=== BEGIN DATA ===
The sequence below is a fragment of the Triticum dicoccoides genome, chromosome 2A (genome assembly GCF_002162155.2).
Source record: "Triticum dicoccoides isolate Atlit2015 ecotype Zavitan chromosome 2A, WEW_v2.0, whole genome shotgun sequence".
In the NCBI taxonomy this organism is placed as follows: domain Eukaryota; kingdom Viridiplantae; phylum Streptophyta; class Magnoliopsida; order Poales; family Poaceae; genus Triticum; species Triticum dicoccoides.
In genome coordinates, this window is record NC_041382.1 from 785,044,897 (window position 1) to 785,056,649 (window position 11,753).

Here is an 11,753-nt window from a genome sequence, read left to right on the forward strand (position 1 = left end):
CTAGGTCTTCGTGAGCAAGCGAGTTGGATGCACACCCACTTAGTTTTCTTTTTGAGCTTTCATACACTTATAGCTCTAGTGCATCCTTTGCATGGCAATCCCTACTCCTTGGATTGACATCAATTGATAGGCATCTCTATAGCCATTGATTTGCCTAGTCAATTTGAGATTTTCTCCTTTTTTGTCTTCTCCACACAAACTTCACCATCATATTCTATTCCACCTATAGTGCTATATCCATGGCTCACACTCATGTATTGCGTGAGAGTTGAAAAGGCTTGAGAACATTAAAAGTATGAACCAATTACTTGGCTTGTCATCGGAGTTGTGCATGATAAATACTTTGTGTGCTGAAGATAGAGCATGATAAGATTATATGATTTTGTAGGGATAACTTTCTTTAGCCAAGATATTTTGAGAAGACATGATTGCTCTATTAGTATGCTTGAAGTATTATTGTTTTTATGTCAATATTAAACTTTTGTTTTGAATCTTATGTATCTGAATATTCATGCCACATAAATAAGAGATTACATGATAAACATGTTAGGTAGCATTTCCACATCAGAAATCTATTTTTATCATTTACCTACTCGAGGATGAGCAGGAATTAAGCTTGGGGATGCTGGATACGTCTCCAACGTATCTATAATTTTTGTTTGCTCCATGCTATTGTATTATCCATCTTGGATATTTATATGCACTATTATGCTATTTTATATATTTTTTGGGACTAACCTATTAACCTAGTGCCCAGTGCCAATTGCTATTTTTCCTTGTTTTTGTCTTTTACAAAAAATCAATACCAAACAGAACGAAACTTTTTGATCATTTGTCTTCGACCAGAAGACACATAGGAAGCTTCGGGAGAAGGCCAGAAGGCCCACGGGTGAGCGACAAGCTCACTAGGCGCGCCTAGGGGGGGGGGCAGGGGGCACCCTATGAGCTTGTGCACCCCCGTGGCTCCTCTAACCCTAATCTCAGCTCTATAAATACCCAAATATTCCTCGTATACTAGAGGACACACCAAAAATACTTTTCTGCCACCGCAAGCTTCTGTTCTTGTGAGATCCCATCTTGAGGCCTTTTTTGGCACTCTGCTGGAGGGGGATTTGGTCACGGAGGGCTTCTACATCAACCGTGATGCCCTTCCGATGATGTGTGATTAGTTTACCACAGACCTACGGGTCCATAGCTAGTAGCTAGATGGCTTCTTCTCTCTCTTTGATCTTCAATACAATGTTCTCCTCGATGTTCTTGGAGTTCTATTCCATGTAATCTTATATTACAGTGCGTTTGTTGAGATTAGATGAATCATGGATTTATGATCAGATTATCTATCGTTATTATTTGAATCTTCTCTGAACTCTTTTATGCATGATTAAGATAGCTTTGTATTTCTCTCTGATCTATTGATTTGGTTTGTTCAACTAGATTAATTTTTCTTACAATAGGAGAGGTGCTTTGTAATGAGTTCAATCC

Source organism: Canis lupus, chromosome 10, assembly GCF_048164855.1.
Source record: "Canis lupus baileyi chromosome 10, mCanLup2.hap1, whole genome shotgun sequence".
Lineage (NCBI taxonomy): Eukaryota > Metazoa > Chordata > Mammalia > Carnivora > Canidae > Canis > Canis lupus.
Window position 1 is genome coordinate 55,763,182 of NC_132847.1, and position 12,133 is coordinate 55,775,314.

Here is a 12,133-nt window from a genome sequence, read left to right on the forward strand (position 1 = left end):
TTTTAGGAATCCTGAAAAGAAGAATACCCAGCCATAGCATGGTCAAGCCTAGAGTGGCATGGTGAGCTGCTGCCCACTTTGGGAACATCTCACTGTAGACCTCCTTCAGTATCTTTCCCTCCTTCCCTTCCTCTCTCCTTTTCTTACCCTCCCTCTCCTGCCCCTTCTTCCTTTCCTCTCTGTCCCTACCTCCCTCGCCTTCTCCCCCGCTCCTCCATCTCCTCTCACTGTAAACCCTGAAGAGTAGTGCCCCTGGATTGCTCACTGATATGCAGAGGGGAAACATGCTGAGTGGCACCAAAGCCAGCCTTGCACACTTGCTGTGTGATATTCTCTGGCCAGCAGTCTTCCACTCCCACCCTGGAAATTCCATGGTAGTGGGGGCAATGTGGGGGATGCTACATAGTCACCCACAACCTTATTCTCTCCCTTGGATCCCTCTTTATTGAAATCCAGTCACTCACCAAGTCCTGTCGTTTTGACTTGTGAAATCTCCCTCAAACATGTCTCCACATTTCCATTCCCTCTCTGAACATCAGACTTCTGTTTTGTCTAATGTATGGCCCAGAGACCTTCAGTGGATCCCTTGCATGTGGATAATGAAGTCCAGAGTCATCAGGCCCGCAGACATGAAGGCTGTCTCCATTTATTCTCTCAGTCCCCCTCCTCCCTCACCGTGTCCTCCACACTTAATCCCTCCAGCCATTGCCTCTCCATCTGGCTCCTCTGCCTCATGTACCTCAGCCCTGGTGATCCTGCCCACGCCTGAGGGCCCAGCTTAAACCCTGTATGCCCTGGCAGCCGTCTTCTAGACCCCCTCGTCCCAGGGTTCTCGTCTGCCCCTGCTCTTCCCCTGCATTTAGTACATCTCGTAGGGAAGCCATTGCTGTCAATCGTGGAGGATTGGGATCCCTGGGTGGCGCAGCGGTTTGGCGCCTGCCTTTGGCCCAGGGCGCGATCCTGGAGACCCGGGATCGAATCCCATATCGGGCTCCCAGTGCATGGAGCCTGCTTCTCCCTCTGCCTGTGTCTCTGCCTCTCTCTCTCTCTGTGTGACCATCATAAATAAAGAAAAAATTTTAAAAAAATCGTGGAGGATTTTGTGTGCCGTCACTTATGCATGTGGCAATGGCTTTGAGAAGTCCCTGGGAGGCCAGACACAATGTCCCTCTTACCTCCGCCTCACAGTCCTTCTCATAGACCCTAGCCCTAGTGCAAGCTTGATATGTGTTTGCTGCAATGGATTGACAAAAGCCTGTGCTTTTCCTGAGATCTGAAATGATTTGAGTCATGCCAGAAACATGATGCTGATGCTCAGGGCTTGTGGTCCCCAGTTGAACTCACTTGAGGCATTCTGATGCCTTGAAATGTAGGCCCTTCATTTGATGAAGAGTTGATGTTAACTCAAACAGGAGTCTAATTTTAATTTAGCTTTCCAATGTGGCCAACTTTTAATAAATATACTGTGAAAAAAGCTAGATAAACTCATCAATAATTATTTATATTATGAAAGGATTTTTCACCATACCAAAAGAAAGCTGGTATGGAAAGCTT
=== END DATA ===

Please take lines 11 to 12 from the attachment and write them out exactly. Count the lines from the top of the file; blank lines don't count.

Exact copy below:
Here is a 12,133-nt window from a genome sequence, read left to right on the forward strand (position 1 = left end):
TTTTAGGAATCCTGAAAAGAAGAATACCCAGCCATAGCATGGTCAAGCCTAGAGTGGCATGGTGAGCTGCTGCCCACTTTGGGAACATCTCACTGTAGACCTCCTTCAGTATCTTTCCCTCCTTCCCTTCCTCTCTCCTTTTCTTACCCTCCCTCTCCTGCCCCTTCTTCCTTTCCTCTCTGTCCCTACCTCCCTCGCCTTCTCCCCCGCTCCTCCATCTCCTCTCACTGTAAACCCTGAAGAGTAGTGCCCCTGGATTGCTCACTGATATGCAGAGGGGAAACATGCTGAGTGGCACCAAAGCCAGCCTTGCACACTTGCTGTGTGATATTCTCTGGCCAGCAGTCTTCCACTCCCACCCTGGAAATTCCATGGTAGTGGGGGCAATGTGGGGGATGCTACATAGTCACCCACAACCTTATTCTCTCCCTTGGATCCCTCTTTATTGAAATCCAGTCACTCACCAAGTCCTGTCGTTTTGACTTGTGAAATCTCCCTCAAACATGTCTCCACATTTCCATTCCCTCTCTGAACATCAGACTTCTGTTTTGTCTAATGTATGGCCCAGAGACCTTCAGTGGATCCCTTGCATGTGGATAATGAAGTCCAGAGTCATCAGGCCCGCAGACATGAAGGCTGTCTCCATTTATTCTCTCAGTCCCCCTCCTCCCTCACCGTGTCCTCCACACTTAATCCCTCCAGCCATTGCCTCTCCATCTGGCTCCTCTGCCTCATGTACCTCAGCCCTGGTGATCCTGCCCACGCCTGAGGGCCCAGCTTAAACCCTGTATGCCCTGGCAGCCGTCTTCTAGACCCCCTCGTCCCAGGGTTCTCGTCTGCCCCTGCTCTTCCCCTGCATTTAGTACATCTCGTAGGGAAGCCATTGCTGTCAATCGTGGAGGATTGGGATCCCTGGGTGGCGCAGCGGTTTGGCGCCTGCCTTTGGCCCAGGGCGCGATCCTGGAGACCCGGGATCGAATCCCATATCGGGCTCCCAGTGCATGGAGCCTGCTTCTCCCTCTGCCTGTGTCTCTGCCTCTCTCTCTCTCTGTGTGACCATCATAAATAAAGAAAAAATTTTAAAAAAATCGTGGAGGATTTTGTGTGCCGTCACTTATGCATGTGGCAATGGCTTTGAGAAGTCCCTGGGAGGCCAGACACAATGTCCCTCTTACCTCCGCCTCACAGTCCTTCTCATAGACCCTAGCCCTAGTGCAAGCTTGATATGTGTTTGCTGCAATGGATTGACAAAAGCCTGTGCTTTTCCTGAGATCTGAAATGATTTGAGTCATGCCAGAAACATGATGCTGATGCTCAGGGCTTGTGGTCCCCAGTTGAACTCACTTGAGGCATTCTGATGCCTTGAAATGTAGGCCCTTCATTTGATGAAGAGTTGATGTTAACTCAAACAGGAGTCTAATTTTAATTTAGCTTTCCAATGTGGCCAACTTTTAATAAATATACTGTGAAAAAAGCTAGATAAACTCATCAATAATTATTTATATTATGAAAGGATTTTTCACCATACCAAAAGAAAGCTGGTATGGAAAGCTT